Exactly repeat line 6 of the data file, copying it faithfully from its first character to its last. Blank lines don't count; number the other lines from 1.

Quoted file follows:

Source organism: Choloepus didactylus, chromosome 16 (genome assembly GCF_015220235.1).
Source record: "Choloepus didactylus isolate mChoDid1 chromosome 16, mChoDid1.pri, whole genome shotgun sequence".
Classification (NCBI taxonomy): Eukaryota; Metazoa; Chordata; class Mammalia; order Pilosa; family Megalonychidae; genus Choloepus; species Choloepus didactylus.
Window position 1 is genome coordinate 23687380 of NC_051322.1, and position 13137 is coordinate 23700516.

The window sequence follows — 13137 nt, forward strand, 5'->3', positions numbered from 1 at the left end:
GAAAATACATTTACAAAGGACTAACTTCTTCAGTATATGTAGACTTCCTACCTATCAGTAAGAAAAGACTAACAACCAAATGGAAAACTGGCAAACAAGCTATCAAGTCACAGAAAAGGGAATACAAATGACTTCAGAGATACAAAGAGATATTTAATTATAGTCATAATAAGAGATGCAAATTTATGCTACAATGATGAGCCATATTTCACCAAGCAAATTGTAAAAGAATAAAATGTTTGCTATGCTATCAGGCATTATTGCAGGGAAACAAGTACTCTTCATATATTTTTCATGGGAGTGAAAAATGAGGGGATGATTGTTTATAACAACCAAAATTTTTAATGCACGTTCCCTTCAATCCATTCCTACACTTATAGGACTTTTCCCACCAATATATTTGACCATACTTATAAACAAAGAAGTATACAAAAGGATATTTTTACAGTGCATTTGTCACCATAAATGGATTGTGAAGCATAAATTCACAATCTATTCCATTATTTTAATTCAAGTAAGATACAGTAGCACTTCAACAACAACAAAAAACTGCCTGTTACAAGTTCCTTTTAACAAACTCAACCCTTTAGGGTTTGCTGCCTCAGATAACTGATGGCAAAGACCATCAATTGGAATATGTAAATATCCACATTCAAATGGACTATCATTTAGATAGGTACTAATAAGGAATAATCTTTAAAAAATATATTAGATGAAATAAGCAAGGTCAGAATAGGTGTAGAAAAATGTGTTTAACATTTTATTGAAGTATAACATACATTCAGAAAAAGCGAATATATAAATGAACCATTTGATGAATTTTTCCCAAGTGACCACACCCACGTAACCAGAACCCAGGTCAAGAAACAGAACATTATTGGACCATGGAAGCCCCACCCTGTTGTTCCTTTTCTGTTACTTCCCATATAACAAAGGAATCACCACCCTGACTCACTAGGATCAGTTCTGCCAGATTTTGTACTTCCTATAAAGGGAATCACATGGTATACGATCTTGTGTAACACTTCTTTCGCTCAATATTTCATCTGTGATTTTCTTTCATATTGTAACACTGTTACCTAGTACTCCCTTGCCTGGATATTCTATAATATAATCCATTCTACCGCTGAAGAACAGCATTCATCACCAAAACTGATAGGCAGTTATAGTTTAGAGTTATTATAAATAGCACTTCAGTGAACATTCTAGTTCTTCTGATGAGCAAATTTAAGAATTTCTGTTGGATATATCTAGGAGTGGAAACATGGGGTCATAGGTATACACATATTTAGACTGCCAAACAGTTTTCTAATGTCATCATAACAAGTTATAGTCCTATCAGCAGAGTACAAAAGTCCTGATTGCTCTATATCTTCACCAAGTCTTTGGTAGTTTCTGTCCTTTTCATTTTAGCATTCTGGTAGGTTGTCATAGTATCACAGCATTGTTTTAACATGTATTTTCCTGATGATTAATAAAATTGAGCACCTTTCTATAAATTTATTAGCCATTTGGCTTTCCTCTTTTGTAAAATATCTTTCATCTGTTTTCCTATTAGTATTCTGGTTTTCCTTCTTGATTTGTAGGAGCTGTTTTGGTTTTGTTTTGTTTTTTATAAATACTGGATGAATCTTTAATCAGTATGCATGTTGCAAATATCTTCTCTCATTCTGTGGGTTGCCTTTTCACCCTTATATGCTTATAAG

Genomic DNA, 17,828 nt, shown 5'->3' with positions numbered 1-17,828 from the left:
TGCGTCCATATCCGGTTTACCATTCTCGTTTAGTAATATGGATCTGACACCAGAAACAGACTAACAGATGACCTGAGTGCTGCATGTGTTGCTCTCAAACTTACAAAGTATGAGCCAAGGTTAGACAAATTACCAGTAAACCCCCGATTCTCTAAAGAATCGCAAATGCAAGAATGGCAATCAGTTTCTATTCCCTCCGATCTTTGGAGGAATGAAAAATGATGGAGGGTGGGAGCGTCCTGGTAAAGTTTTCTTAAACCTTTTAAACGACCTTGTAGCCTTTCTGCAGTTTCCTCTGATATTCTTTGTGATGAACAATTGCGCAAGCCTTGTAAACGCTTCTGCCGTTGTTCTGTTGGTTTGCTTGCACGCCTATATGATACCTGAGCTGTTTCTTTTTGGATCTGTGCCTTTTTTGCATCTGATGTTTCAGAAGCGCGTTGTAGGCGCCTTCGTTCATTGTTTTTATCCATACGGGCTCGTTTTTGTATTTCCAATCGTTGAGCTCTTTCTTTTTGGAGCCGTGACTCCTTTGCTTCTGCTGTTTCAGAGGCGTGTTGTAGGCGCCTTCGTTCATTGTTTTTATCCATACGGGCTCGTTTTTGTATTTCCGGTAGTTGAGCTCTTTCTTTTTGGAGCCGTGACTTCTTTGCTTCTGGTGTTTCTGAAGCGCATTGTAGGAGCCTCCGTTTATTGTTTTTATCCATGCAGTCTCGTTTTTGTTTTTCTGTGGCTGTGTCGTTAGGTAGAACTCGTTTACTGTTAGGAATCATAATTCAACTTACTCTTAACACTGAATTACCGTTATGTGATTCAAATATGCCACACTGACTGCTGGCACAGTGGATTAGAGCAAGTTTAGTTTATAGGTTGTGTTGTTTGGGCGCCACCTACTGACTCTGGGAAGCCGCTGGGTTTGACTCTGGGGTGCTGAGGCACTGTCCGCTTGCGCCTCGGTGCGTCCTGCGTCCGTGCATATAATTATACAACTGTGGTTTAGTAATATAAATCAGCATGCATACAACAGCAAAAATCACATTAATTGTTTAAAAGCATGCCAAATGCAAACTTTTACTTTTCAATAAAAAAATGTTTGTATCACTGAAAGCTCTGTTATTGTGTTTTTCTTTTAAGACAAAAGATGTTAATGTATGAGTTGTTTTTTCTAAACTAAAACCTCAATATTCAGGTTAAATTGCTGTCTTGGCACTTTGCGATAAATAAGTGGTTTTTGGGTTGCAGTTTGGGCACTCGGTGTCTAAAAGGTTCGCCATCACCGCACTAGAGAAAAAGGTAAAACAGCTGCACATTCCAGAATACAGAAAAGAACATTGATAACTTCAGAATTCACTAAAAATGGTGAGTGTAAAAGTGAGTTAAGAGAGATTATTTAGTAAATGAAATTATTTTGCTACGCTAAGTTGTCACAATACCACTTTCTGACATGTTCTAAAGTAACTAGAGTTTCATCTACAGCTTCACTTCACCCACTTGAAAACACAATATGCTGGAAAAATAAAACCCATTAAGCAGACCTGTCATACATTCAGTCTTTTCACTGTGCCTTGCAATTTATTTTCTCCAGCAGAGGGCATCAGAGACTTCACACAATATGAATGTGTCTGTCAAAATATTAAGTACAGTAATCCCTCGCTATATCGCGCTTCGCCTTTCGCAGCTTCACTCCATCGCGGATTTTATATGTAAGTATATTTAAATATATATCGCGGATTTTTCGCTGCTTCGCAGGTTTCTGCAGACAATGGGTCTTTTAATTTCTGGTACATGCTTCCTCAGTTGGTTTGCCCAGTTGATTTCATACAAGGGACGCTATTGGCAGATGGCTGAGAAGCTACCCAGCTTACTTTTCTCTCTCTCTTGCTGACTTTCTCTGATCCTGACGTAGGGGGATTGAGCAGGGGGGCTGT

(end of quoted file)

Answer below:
GAAAATACATTTACAAAGGACTAACTTCTTCAGTATATGTAGACTTCCTACCTATCAGTAAGAAAAGACTAACAACCAAATGGAAAACTGGCAAACAAGCTATCAAGTCACAGAAAAGGGAATACAAATGACTTCAGAGATACAAAGAGATATTTAATTATAGTCATAATAAGAGATGCAAATTTATGCTACAATGATGAGCCATATTTCACCAAGCAAATTGTAAAAGAATAAAATGTTTGCTATGCTATCAGGCATTATTGCAGGGAAACAAGTACTCTTCATATATTTTTCATGGGAGTGAAAAATGAGGGGATGATTGTTTATAACAACCAAAATTTTTAATGCACGTTCCCTTCAATCCATTCCTACACTTATAGGACTTTTCCCACCAATATATTTGACCATACTTATAAACAAAGAAGTATACAAAAGGATATTTTTACAGTGCATTTGTCACCATAAATGGATTGTGAAGCATAAATTCACAATCTATTCCATTATTTTAATTCAAGTAAGATACAGTAGCACTTCAACAACAACAAAAAACTGCCTGTTACAAGTTCCTTTTAACAAACTCAACCCTTTAGGGTTTGCTGCCTCAGATAACTGATGGCAAAGACCATCAATTGGAATATGTAAATATCCACATTCAAATGGACTATCATTTAGATAGGTACTAATAAGGAATAATCTTTAAAAAATATATTAGATGAAATAAGCAAGGTCAGAATAGGTGTAGAAAAATGTGTTTAACATTTTATTGAAGTATAACATACATTCAGAAAAAGCGAATATATAAATGAACCATTTGATGAATTTTTCCCAAGTGACCACACCCACGTAACCAGAACCCAGGTCAAGAAACAGAACATTATTGGACCATGGAAGCCCCACCCTGTTGTTCCTTTTCTGTTACTTCCCATATAACAAAGGAATCACCACCCTGACTCACTAGGATCAGTTCTGCCAGATTTTGTACTTCCTATAAAGGGAATCACATGGTATACGATCTTGTGTAACACTTCTTTCGCTCAATATTTCATCTGTGATTTTCTTTCATATTGTAACACTGTTACCTAGTACTCCCTTGCCTGGATATTCTATAATATAATCCATTCTACCGCTGAAGAACAGCATTCATCACCAAAACTGATAGGCAGTTATAGTTTAGAGTTATTATAAATAGCACTTCAGTGAACATTCTAGTTCTTCTGATGAGCAAATTTAAGAATTTCTGTTGGATATATCTAGGAGTGGAAACATGGGGTCATAGGTATACACATATTTAGACTGCCAAACAGTTTTCTAATGTCATCATAACAAGTTATAGTCCTATCAGCAGAGTACAAAAGTCCTGATTGCTCTATATCTTCACCAAGTCTTTGGTAGTTTCTGTCCTTTTCATTTTAGCATTCTGGTAGGTTGTCATAGTATCACAGCATTGTTTTAACATGTATTTTCCTGATGATTAATAAAATTGAGCACCTTTCTATAAATTTATTAGCCATTTGGCTTTCCTCTTTTGTAAAATATCTTTCATCTGTTTTCCTATTAGTATTCTGGTTTTCCTTCTTGATTTGTAGGAGCTGTTTTGGTTTTGTTTTGTTTTTTATAAATACTGGATGAATCTTTAATCAGTATGCATGTTGCAAATATCTTCTCTCATTCTGTGGGTTGCCTTTTCACCCTTATATGCTTATAAG